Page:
2017 MIDDLEBURG FILM FESTIVAL: As a politically charged, historical piece of filmmaking, it’ll be difficult to find a better example than Joe Wright‘s fiery “Darkest Hour.” Boasting possibly one of the all-time great performances from Gary Oldman as Winston Churchill, the film exhibits a rare intelligence of showing a reenactment of true events blended brilliantly with creative liberties. If you aren’t into such intricate detail, the film’s deliberate pace may have dire consequences for impatient viewers. It resists cheap sentiment and trades it in for thoughtful, insightful emotions.
“Darkest Hour,” tells the story of the early days of World War II, when the fate of Western Europe hung on the shoulders of the newly appointed British Prime Minister Winston Churchill (Oldman). Churchill must decide whether to negotiate with the vile Adolf Hitler or fight on against incredible odds.
With a luminous career that has given such iconic performances including an Oscar nomination for “Tinker, Tailor, Soldier, Spy,” Gary Oldman has given us his gift to cinema with his effulgent interpretation of one of history’s most complex political figures. Oldman’s performance shares DNA with other powerhouses over the years including Daniel Day-Lewis in “Lincoln” and David Oyelowo in “Selma.” A zesty turn with a snip-snap wit, one that will surely pave the way to the Dolby Theatre and earn him his first Academy Award.
The film’s cast is dynamic, energetic cohesion. Kristin Scott Thomas is vibrant as Churchill’s wife Clementine while Lily James‘ sensitive portrayal of Elizabeth Layton, Churchill’s secretary is superb. Watch out for Thomas’ entry into the Supporting Actress Oscar race.
In a film bottle-necked with testosterone, it’s Stephen Dillane‘s combustible and intense portrayal as Viscount Halifax that emerges. In the film’s pinnacle and best exchange, Dillane and Oldman teach an acting master class, not just with theory but with hands-on training for generations to come.
Ronald Pickup‘s work as Neville Chamberlain is a welcomed addition while Ben Mendelsohn‘s King George VI’s work stands competently against Colin Firth’s Oscar-winning portrayal in “The King’s Speech.”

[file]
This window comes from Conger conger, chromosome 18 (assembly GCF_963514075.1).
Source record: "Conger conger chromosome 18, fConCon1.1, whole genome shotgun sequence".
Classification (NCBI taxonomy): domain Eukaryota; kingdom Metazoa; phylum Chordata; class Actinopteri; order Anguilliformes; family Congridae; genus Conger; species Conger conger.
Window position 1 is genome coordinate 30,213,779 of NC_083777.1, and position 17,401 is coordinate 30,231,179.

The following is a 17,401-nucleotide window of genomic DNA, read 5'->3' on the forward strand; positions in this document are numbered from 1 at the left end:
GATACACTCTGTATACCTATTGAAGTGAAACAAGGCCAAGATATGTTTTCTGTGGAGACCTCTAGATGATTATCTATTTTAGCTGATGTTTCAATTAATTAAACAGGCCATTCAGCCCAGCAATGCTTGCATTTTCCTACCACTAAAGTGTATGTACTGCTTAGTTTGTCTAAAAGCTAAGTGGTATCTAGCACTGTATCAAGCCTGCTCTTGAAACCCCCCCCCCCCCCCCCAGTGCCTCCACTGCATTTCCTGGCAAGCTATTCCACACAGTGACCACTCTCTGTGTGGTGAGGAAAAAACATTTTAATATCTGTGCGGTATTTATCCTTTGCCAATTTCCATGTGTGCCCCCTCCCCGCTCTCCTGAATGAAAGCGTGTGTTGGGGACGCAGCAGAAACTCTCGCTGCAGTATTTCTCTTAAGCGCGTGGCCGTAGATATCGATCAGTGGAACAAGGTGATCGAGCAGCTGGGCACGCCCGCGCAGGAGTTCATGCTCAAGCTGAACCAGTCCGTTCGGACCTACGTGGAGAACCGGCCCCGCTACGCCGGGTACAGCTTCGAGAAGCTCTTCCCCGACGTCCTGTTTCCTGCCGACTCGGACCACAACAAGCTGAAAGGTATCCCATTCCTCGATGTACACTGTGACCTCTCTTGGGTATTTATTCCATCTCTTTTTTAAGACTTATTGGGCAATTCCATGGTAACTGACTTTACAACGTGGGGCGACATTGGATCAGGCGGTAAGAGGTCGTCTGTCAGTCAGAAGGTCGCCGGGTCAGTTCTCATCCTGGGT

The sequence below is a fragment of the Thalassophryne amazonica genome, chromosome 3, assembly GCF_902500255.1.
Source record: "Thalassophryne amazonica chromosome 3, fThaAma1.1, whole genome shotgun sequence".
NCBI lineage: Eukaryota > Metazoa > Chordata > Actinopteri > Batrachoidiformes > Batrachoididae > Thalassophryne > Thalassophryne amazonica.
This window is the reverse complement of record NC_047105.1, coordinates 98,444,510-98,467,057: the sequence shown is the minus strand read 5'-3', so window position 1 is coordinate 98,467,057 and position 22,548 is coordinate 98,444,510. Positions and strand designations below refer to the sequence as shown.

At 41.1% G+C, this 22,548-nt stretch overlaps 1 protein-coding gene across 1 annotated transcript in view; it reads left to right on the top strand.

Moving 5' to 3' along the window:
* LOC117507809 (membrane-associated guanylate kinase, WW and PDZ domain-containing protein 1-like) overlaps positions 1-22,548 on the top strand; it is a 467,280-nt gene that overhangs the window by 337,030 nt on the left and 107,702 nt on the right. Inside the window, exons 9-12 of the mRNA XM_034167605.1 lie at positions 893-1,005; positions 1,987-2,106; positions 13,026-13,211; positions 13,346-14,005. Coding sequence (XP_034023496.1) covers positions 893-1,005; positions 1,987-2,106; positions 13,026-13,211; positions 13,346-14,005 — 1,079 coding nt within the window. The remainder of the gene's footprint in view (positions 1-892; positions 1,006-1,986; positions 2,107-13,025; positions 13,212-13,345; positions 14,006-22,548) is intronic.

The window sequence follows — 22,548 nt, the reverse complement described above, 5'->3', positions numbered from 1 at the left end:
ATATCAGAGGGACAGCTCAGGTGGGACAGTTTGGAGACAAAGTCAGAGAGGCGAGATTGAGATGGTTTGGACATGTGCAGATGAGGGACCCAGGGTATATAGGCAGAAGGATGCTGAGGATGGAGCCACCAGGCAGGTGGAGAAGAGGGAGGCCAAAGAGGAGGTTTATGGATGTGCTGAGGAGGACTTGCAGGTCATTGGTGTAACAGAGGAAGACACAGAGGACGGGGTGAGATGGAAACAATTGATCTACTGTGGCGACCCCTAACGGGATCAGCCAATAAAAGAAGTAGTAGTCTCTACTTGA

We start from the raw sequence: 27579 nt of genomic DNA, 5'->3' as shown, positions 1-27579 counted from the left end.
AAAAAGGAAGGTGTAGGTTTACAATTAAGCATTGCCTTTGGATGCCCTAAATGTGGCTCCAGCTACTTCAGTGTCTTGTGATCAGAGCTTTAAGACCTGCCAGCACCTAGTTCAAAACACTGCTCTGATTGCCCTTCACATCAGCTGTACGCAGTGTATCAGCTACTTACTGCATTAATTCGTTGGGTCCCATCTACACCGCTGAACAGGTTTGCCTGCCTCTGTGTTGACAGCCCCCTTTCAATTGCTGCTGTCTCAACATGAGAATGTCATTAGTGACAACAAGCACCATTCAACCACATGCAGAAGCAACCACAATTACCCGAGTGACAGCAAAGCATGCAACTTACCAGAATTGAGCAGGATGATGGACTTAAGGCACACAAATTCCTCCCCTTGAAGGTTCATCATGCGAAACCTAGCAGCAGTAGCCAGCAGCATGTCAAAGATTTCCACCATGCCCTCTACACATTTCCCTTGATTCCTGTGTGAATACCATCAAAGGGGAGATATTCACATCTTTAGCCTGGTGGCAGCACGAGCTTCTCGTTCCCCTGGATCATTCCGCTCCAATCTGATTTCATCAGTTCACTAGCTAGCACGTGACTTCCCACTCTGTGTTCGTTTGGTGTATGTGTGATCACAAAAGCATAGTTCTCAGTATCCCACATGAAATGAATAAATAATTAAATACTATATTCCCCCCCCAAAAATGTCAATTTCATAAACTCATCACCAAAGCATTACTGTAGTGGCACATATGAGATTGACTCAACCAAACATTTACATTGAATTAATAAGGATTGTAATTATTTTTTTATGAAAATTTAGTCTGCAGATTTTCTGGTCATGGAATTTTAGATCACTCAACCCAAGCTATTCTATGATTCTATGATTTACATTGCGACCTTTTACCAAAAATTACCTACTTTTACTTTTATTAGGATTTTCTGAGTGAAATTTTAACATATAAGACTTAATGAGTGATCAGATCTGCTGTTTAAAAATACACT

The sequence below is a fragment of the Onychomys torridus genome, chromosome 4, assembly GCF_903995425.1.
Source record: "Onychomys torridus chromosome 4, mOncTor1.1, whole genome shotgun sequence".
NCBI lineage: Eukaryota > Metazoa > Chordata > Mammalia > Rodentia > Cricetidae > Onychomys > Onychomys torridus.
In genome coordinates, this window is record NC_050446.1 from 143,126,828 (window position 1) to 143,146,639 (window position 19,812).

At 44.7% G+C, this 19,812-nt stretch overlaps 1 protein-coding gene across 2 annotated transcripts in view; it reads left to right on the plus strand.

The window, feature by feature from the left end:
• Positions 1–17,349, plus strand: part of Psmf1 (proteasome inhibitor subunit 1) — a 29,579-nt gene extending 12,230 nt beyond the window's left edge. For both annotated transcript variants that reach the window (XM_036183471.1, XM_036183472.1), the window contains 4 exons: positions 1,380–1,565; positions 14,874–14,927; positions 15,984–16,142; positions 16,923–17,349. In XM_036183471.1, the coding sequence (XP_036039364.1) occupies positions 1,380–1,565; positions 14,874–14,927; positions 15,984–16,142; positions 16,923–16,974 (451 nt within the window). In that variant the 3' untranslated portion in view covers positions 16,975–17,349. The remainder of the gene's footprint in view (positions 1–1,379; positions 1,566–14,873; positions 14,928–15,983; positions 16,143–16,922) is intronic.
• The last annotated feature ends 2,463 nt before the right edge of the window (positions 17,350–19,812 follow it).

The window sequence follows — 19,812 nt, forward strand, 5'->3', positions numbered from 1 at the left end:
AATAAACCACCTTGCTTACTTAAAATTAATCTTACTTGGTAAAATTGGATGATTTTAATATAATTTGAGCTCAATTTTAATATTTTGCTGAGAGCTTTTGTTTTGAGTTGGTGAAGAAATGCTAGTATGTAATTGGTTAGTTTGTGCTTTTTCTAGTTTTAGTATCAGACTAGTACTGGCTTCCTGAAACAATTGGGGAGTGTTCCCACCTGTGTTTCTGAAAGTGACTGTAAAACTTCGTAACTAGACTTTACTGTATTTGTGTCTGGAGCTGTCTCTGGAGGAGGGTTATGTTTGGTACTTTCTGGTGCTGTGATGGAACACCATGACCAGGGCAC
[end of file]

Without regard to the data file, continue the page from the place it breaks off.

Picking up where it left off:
As most Joe Wright films, his film to packed to the brim with the talent behind the camera as much as it is in front. Bruno Delbonnel‘s wicked and whimsical camera work might be his best yet, slightly surpassing his crowning work on “Inside Llewyn Davis.” Getting a physical reaction out of this reviewer, every time a killer shot was presented, you can’t help but sit in awe of its beauty.
Composer Dario Marianelli activates his most ingenious sensibilities as his orchestra builds in every frame. It’s an equaled measure to his already innovative work on “Atonement” a decade ago.
Wright’s clever direction paired with Anthony McCarten‘s perspicacious script makes “Darkest Hour” one of the year’s most creative outings. McCarten lives in the details but his exploration of the “bending truth” may be a bit too evident to some.
“Darkest Hour” is a calculated movie experience, vibrant and penetrating as it shows the endless possibilities of what a leader can and ought to be.
“Darkest Hour” is screening at the Middleburg Film Festival, is distributed by Focus Features, and opens in theaters on Nov. 22.
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| PRODUCTION DESIGN | CINEMATOGRAPHY | COSTUME DESIGN | FILM EDITING | MAKEUP & HAIRSTYLING | SOUND MIXING | SOUND EDITING | VISUAL EFFECTS |
| ORIGINAL SCORE | ORIGINAL SONG |
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